the torsional angle which is in agreement with the gas-phase electron diffraction (44.4

    10,11?1.2?). More recently, the torsional angleφ calculated at the MP2/6-311+G (2d,2p) level was 42.1?, while φ calculated using various density functionals with

    12different basis sets was very close to 40?. On the other hand, geometry

    -optimization indicates that all the carbon atoms in biphenyl anion radical (Bp) lie on

    13,14the same plane with an inter-ring torsional angle of 0?.

    BSN

    (-) N

    2FSN (-)

    Fig. 1 Frame skethes of BSN and 2FSN

Experiments have been performed using both biphenyl and fluorine as the electron

    donors (BSN and 2FSN systems) to examine the effect of the inter-ring torsional

    motion of Bp, because the former will undergo torsion of about 45?, whereas the latter remains planar in the ET process due to the existence of the tetrahedral carbon.

    Miller et al. found an eightfold change in the ET rate between systems with biphenyl

    and fluorine. This difference can be attributed to the additional reorganization energy

    15of 0.13 eV due to the torsional vibration of biphenyl. Such results lead to a conclusion that the torsion motion in these ET reactions which involve the biphenyl

    fragment will make the internal reorganization energy much higher than those of

    planar π-systems.

    In theoretical researches, in order to compare with the corresponding experimental

    results, models that are similar to BSN and 2FSN systems were chosen as the

    calculated molecules. However, results calculated by Li et al. revealed that the

    -difference between Mf (9,9-dimethylfluorene) /A and Bp/A that the torsional motion in biphenyl contributes an extra 0.32 eV to the internal reorganization energy,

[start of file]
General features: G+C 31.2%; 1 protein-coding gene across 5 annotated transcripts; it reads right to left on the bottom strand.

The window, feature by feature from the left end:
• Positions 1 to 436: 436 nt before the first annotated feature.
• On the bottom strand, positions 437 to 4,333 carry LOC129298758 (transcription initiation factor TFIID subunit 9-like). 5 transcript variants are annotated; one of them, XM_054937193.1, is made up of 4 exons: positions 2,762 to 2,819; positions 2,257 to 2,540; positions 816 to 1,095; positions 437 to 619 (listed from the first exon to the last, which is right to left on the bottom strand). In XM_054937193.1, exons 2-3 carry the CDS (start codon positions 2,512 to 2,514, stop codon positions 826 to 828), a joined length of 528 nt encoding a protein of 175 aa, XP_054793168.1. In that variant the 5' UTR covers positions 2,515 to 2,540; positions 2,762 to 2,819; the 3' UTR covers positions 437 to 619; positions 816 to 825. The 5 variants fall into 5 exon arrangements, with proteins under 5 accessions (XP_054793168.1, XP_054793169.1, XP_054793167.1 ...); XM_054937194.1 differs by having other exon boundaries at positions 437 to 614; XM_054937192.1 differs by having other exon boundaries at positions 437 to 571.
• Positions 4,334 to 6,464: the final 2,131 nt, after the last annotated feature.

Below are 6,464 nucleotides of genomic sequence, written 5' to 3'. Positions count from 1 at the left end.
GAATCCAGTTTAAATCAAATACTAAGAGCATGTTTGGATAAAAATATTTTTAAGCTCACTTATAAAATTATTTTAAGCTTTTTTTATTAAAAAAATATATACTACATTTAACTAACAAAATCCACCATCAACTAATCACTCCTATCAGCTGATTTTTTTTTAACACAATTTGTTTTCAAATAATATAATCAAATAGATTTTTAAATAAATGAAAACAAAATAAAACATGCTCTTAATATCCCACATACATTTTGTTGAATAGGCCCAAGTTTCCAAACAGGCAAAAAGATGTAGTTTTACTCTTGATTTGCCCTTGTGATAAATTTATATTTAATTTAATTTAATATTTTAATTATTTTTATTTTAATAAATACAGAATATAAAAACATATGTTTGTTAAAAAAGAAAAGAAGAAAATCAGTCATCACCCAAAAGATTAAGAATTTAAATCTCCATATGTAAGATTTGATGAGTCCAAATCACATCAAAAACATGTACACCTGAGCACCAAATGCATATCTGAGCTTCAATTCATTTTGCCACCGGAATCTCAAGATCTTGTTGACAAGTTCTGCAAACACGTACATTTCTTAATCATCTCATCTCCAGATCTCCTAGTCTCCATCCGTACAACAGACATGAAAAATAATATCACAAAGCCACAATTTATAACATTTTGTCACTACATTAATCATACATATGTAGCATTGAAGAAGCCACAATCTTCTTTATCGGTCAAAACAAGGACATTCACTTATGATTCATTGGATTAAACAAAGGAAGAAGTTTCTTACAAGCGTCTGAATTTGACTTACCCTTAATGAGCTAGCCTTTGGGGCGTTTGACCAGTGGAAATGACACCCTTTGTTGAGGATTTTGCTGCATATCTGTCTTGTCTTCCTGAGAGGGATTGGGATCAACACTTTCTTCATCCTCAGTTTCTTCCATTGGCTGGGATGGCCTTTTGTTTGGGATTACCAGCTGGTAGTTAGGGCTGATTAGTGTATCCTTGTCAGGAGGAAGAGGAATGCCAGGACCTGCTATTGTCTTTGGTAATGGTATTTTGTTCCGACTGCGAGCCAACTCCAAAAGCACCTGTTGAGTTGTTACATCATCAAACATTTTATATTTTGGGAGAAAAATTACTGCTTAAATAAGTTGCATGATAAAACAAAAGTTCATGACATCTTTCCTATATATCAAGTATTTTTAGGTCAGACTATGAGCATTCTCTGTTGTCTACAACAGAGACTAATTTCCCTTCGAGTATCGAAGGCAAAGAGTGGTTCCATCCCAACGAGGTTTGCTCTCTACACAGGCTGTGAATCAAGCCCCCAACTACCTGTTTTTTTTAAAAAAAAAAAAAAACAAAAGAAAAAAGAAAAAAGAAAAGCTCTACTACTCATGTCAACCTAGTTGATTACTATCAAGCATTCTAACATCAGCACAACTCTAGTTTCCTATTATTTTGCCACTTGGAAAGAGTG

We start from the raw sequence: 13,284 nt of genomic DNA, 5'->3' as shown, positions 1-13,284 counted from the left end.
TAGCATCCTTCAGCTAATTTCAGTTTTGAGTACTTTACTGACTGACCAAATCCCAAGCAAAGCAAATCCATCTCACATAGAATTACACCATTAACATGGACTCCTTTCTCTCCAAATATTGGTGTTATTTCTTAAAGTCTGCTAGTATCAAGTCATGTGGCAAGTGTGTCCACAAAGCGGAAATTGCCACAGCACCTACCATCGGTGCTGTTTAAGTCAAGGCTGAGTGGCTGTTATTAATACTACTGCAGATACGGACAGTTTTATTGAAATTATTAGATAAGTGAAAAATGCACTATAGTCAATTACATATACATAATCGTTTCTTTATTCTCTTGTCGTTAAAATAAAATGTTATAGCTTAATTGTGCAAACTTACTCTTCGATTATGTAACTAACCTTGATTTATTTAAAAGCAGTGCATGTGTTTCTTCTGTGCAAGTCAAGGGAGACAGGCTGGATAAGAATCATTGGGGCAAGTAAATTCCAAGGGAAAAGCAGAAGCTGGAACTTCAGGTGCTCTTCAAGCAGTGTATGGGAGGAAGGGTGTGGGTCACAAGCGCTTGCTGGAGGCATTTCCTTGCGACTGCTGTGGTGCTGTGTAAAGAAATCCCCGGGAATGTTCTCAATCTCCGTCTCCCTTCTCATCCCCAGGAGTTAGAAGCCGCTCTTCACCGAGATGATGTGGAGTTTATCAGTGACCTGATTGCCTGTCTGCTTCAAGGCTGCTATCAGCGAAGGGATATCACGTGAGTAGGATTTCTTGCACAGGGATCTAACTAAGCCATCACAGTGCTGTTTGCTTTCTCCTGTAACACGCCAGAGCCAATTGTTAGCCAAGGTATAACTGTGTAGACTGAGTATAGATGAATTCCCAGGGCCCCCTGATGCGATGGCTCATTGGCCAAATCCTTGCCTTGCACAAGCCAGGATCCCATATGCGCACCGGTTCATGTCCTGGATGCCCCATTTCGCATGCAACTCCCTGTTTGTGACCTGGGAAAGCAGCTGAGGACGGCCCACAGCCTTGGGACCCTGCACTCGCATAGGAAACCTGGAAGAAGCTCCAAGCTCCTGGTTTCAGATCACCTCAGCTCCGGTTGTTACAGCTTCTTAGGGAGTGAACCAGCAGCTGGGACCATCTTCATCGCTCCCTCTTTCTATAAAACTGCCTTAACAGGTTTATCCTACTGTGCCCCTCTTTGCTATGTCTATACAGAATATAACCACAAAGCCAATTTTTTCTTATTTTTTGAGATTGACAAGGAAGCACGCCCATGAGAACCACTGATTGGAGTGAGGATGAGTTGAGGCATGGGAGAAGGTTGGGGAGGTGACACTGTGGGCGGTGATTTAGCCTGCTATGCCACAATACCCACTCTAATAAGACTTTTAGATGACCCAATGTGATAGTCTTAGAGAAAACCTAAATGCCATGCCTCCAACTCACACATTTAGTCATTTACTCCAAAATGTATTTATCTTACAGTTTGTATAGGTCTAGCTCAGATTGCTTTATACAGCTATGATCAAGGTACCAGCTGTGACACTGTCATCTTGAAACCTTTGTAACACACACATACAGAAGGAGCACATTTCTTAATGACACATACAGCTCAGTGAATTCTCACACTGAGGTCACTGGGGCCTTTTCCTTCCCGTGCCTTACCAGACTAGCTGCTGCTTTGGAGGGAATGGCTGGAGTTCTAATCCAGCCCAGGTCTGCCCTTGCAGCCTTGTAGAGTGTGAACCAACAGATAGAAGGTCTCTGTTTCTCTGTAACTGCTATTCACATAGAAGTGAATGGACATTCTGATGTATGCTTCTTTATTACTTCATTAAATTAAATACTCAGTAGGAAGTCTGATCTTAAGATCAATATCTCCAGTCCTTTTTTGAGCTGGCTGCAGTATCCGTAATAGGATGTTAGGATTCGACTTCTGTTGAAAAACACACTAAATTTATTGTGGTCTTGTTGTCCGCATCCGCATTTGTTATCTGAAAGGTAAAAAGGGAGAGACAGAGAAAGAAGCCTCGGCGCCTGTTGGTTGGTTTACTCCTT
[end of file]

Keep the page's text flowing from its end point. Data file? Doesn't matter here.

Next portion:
when compared with the rigid co-planar case, which is larger by 0.19 eV than the

     16value of 0.13 eV obtained by Miller et al. from the rate measurements. However, beside comparing the difference of the internal reorganization energies of

    two relating intramolecular ET processes, few theoretical papers exist that directly

    calculate the internal reorganization energy contributed by torsional movement of Bp

    through one electron self-exchange reaction. Nelsen ever obtained the internal

    reorganization energy for self-exchange ET reactions using the AM1 semiempirical

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    Series of Selected Papers from Chun-Tsung Scholars,Peking University (2002)

    17,18molecular orbital method. In the present paper, with some consideration of

    detailed dynamic process, a multiple step relaxation Nelson method was applied to

    deal with the torsional reorganization energy directly.

    Calculation method

    Marcus relation

    Chemists have made attempts to gain insight into the reaction mechanism and to

    predict the rate constant by calculating the necessary dynamic parameters. In the

    development of electron transfer theory, it was emphasized that the solvent

    contributions come from modes of such low frequencies that they can be treated with

    classically, but the internal reorganization energies usually come from skeletal